Daniella Levy: [00:24:38] Yes [laughing]. That is the irony. I spent way too much time on decisions and then quite often I'll make up my mind on an option only to find that that option is no longer there because I've taken too long to make up my mind [laughing].
Anna Jonak: [00:24:52] So a lot of times, people fear failure and what they do is, as you said, they procrastinate. What you essentially do and I've said this on a class recently is we fear something and so we sit in procrastination but what we do in that time is we create a failing anyway. Because what you do is you’ve created a loss of time, you've potentially created a loss of money because of the loss of time especially if you look at the hours you're working and if you suddenly are losing options off the table then, you know, you could look at those as failures in their own right. Likewise, if you sit on a decision for so long that you just don't take action, again you're not moving your business forward. And I think that we get so caught up in the potential of this failure and this judgement and everything else that we don't realise that what we're doing is we're failing ourselves in those moment by not just kind of backing ourselves and going for it and realising also that in the moments of things not working is where normally is the biggest growth for ourselves personally and in our business. You can't be a success in anything without failing. You just can't. It's just not possible. You have to make mistakes to grow. If you did everything perfectly, I mean, it just doesn't exist. If you look at all the people that have gone out there and been successful in their careers and their lives and everything else, you will see you know f*ck up after f*ck up and you know being let down, rejection, losing money. I can't even tell you how much money we've spent this year on things like you know bad decisions and it's painful. It makes me feel sick sometimes. But sometimes you cannot foresee those things in advance. You can't foresee every single scenario when you analyse because it's not until you get into that decision and down that path that you might be delivered new information which sets you on a better path. Do you see what I mean?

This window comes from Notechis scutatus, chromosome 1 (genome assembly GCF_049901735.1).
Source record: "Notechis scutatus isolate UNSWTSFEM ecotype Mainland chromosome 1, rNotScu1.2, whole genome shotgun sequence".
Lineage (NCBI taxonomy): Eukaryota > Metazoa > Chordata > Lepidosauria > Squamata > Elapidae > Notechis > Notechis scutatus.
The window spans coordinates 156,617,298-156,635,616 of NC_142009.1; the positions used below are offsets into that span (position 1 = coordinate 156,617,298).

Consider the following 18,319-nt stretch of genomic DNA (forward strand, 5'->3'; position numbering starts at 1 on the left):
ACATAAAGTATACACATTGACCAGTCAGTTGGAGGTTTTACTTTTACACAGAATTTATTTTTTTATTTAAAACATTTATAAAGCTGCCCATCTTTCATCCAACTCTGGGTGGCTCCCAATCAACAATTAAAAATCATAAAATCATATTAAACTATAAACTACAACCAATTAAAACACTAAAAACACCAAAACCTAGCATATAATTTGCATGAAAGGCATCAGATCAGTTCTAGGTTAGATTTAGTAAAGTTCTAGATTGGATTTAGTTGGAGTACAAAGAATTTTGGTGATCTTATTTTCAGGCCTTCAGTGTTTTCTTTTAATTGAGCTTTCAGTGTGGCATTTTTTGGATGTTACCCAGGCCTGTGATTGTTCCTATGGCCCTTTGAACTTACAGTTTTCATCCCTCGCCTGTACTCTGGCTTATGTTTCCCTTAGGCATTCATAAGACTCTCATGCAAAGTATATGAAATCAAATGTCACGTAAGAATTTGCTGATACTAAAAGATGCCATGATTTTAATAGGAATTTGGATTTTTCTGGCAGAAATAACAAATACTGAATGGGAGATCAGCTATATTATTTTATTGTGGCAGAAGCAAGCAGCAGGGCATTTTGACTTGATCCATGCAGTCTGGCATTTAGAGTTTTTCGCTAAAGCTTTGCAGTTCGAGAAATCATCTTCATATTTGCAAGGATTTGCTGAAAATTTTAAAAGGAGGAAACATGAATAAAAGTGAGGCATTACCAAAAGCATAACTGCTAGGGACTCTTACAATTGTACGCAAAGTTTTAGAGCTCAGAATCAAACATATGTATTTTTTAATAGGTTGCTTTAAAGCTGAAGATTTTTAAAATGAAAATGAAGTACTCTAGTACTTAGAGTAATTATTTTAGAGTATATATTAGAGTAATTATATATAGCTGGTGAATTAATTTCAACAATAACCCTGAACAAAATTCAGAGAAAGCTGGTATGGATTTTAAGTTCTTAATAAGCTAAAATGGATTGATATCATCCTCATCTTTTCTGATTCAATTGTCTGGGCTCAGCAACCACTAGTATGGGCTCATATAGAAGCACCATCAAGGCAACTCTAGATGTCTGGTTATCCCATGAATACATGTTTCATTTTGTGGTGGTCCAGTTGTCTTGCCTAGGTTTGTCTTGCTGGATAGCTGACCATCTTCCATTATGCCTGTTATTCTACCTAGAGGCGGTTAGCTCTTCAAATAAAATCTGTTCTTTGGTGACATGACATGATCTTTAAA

Daniella Levy: [00:26:54] I do. I think I worry that if I make the wrong decision that I then wouldn't know or wouldn't be able to recover from it. So yes, you know, the stories of how many failures people have had to, in order to then reach their success. I look at that and go ok. But if I have one of those failures, how am I going to get back up? Or "how do you find the, i don't know, the resolve or even if it's monetary, what if you've used all your funds and then what?" it's sort of this big question mark that I go, well I want to avoid that happening at all cost even though I know that that's not realistic.
Anna Jonak: [00:27:37] It's not realistic but equally, as I said, sometimes it's you have to experience it to progress. Like you can't have one without the other. So it might be that loss of income. But if that loss of income in that moment sets you on a trajectory where in five months you double that income because you've found a new version of your business or a new way of doing something then that's what it's about. So you say resolve. For you, do you feel that you don't have resolve or you don't have a determination or a drive?
Daniella Levy: [00:28:10] No I've always been pretty determined. But I suppose I've never had a very good self-esteem so maybe it's more that that I'm worried about that I would take it as a like personally and then see it as a personal failure and not want to continue because I would then feel like I personally failed.
Anna Jonak: [00:28:46] Okay, so come back to that what was that all about. Talk to me about "I don't have good esteem" that you kind of glossed over it and continue talking. What does that mean?
Daniella Levy: [00:29:03] [Laughing] That I just don't, I guess I struggle to see my own self-worth. So I always put everyone else's needs around me above my own. And I think just my own self-talk is, can be a lot of the time fairly negative just like I'm not good enough, I'm not this, I'm not that. Even though I'm aware of it. And yeah I guess I'll try to change it. But still my bent is to that sort of I'm not enough.
Anna Jonak: [00:29:52] So I understand it's coming back to if you were to fail and make a poor decision then it's not about the fact that, you know, something didn't work out, it's about it's a reflection on you being not good enough to have made the right decision. It's an impact on you and how you view yourself [Daniella agrees]. And how long do you feel that you've had that view of yourself?
Daniella Levy: [00:30:22] Always. I don't remember when, but as long as I can remember.
Anna Jonak: [00:30:28] And, can you think of an association with where that may link back to?
Daniella Levy: [00:30:40] I think it must come back to my relationship with my dad somewhere. I think he probably feels the same way about himself. His self-talk is always pretty negative. And I think having seen that modelled, I've adopted it myself. I think it's been there from childhood like I don't think I've ever felt good enough so probably, I mean, somewhat tied into the whole performance at school and you know always, you know like 98 percent was not good enough. But I think just seeing him that's how he's lived out his life and I think part of me just felt like that's how nearly like having self-worth is being arrogant. That sounds weird but uhm like if you think of yourself as good at anything then you're, you know like, nearly like you've got tickets on yourself. But I started to realise that that's just silly. But I think that's just what I grew up believing.